You really can teach old dogs new tricks. Even experienced riders can benefit from a little coaching. Whether it is accomplishing something new (like a certain feature in the park), honing your skills, getting faster, or jumping farther, the experienced coaches know their stuff and will help you improve. It might just be the best mountain biking investment you ever make.

Beginners can try Bike Park 101, with lessons starting at $119, including a lift ticket, dual-suspension bike, helmet, pads and glove rental. Half-day and full-day Max4 lessons are also available, as well as children’s DFX Daily Kids full-day camps, and youth or adult privates.

For more information visit bike.whistlerblackcomb.comor call 1-800-766-0449.



Mountain biking can be innately risky but it isn’t necessarily dangerous. There are a few critical things that anyone can do to avoid becoming a statistic at the Whistler Health Care Centre. For example, always wear protection: helmets are mandatory in the Whistler Mountain Bike Park; and make sure you are well rested and hydrated at all times while riding. You might think rolling downhill isn’t strenuous, but it’ll take more out of you than you imagine. Plan your day and be sure to refer to Whistler Blackcomb’s Mountain Bike Checklist and Mountain Bikers Responsibility Code on their website bike.whistlerblackcomb.comDon’t be scared, be prepared.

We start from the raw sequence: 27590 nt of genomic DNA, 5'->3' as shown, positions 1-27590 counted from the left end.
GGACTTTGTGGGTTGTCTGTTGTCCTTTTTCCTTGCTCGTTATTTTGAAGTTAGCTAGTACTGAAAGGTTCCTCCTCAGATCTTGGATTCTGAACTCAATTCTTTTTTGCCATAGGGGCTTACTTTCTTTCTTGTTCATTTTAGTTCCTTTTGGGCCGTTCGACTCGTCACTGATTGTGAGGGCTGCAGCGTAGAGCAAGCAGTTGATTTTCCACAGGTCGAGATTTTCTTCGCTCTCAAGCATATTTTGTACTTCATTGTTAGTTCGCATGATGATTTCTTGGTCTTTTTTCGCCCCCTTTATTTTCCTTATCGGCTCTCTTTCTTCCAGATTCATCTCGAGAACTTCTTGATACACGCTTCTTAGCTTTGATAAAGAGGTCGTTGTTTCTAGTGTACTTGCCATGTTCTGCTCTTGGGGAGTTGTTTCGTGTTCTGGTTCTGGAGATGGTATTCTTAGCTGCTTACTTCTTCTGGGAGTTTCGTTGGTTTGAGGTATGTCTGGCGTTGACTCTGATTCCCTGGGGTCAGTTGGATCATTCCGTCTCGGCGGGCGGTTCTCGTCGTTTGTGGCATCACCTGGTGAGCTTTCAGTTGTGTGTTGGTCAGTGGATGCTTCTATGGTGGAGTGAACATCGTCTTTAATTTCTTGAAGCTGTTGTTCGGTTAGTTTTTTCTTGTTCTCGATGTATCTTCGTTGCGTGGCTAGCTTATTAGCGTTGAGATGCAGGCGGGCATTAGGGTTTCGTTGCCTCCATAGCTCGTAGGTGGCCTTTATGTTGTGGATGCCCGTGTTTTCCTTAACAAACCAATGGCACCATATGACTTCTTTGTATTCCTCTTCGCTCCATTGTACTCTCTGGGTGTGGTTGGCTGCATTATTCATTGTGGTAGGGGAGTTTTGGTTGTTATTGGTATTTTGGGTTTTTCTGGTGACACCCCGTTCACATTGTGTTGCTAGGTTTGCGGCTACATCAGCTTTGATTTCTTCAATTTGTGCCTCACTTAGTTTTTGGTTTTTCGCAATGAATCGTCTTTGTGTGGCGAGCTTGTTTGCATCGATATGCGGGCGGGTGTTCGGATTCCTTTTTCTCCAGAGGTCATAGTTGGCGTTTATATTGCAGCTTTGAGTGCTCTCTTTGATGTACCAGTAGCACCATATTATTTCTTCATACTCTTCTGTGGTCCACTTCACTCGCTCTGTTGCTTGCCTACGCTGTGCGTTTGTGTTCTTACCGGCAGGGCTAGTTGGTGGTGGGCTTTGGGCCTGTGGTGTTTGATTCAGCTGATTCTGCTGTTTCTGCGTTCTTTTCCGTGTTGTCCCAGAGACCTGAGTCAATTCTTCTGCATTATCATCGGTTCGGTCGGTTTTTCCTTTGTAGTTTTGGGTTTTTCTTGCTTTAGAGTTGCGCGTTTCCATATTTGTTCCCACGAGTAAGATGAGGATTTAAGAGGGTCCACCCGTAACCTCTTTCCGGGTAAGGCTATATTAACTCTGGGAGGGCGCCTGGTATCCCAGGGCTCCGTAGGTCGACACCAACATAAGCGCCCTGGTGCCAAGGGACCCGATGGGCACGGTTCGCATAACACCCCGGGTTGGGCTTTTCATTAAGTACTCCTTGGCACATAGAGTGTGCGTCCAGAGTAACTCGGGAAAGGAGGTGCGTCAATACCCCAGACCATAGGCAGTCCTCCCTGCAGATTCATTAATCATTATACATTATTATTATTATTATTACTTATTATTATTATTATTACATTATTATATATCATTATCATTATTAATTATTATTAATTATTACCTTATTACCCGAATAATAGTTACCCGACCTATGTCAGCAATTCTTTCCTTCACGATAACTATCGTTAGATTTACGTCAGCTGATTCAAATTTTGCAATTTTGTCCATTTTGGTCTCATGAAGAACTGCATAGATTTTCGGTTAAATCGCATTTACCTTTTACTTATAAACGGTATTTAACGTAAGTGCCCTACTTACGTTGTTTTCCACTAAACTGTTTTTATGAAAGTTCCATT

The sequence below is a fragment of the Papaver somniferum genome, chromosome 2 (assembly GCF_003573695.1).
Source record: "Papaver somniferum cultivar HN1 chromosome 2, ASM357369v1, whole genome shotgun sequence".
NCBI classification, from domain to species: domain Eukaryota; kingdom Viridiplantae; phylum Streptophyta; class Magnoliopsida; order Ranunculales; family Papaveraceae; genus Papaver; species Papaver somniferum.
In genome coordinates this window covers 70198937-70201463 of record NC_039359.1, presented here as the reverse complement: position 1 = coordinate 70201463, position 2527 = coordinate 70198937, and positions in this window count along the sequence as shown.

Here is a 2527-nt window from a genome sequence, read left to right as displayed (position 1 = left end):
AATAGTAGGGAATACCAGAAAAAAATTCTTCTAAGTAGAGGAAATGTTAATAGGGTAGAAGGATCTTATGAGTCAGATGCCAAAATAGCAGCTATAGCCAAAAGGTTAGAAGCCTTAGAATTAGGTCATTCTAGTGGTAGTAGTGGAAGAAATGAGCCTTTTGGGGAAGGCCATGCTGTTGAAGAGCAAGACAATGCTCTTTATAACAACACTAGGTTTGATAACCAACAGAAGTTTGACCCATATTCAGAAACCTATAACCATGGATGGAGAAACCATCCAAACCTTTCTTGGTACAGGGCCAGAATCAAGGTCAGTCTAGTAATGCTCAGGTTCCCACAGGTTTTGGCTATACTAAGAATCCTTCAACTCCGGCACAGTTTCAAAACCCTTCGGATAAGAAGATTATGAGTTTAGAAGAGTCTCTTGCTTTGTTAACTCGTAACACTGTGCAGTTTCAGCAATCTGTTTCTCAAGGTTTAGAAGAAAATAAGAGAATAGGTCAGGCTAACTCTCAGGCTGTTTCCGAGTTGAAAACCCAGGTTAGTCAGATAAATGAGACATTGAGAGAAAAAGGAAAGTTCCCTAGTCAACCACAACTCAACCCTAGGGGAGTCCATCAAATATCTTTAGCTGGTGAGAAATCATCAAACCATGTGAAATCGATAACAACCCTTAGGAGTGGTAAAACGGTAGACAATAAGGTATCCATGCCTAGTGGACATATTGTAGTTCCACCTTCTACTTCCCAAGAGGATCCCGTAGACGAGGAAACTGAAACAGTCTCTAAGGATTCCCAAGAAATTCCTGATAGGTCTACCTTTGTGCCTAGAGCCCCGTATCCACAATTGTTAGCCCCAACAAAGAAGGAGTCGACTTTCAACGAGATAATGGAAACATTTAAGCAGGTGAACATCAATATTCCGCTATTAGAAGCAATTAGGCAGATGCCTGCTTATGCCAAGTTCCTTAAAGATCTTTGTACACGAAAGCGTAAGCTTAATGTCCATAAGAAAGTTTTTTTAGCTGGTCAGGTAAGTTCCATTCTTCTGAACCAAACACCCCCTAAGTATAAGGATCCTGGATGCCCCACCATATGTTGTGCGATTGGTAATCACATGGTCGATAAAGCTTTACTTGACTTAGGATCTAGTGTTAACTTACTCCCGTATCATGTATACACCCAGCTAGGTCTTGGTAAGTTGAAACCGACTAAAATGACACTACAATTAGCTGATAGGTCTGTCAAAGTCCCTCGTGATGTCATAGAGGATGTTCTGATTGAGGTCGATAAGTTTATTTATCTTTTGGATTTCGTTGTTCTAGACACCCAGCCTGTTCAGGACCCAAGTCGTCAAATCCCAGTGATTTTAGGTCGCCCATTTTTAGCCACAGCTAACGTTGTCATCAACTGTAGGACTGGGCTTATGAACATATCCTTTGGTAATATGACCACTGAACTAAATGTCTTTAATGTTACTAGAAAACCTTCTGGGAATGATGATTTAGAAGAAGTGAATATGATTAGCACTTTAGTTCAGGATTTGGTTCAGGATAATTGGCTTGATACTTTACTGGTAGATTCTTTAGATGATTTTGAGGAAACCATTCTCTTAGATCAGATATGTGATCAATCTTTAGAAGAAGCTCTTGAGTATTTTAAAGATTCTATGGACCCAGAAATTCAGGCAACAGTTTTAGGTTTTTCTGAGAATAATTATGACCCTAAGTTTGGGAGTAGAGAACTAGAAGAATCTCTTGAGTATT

Experience the trails - Beyond the bike park



Just minutes from the village is the tranquil recreation wonderland of Lost Lake. Throughout the forest is a dense network of trails suitable for both beginner and intermediate riders. This area provides a great introduction to the local cross-country riding in Whistler so any rider who wishes to explore Whistler’s 250 kilometres of singletrack owes it to themselves to start on the Lost Lake trails and get a feeling for the type of terrain, features, and style of cross-country riding that Whistler is characterized by. After an exhilarating loop, try Tin Pants, Fountain of Love, Pinocchio’s Furniture, Jelly Roll Gum Drop, Central Scrutinizer and Grand Wazoo, finishing at Lost Lake for a refreshing swim and a cold soda from the refreshment kiosk. You won’t be the first person to think they have found paradise here.



A classic piece of singletrack on the west side of the valley that is well worth the adventure to get there, Danimal is split into three pieces these days (imaginatively called North-, Middle- and South-), and is best to start with the Middle or North first. If you want to gain elevation quickly, climb on the sealed Stonebridge Road and look for the marble plinths that mark the trails; or start on Alta Lake Road and climb up Lower Sproatt (use the Piece of Cake and A La Mode ride-arounds; you’ll be thankful.) until you see the Danimal crossing. Take the right turn for Middle, which leads to North-Danimal, or go for the more challenging but shorter South-Danimal trail on your left.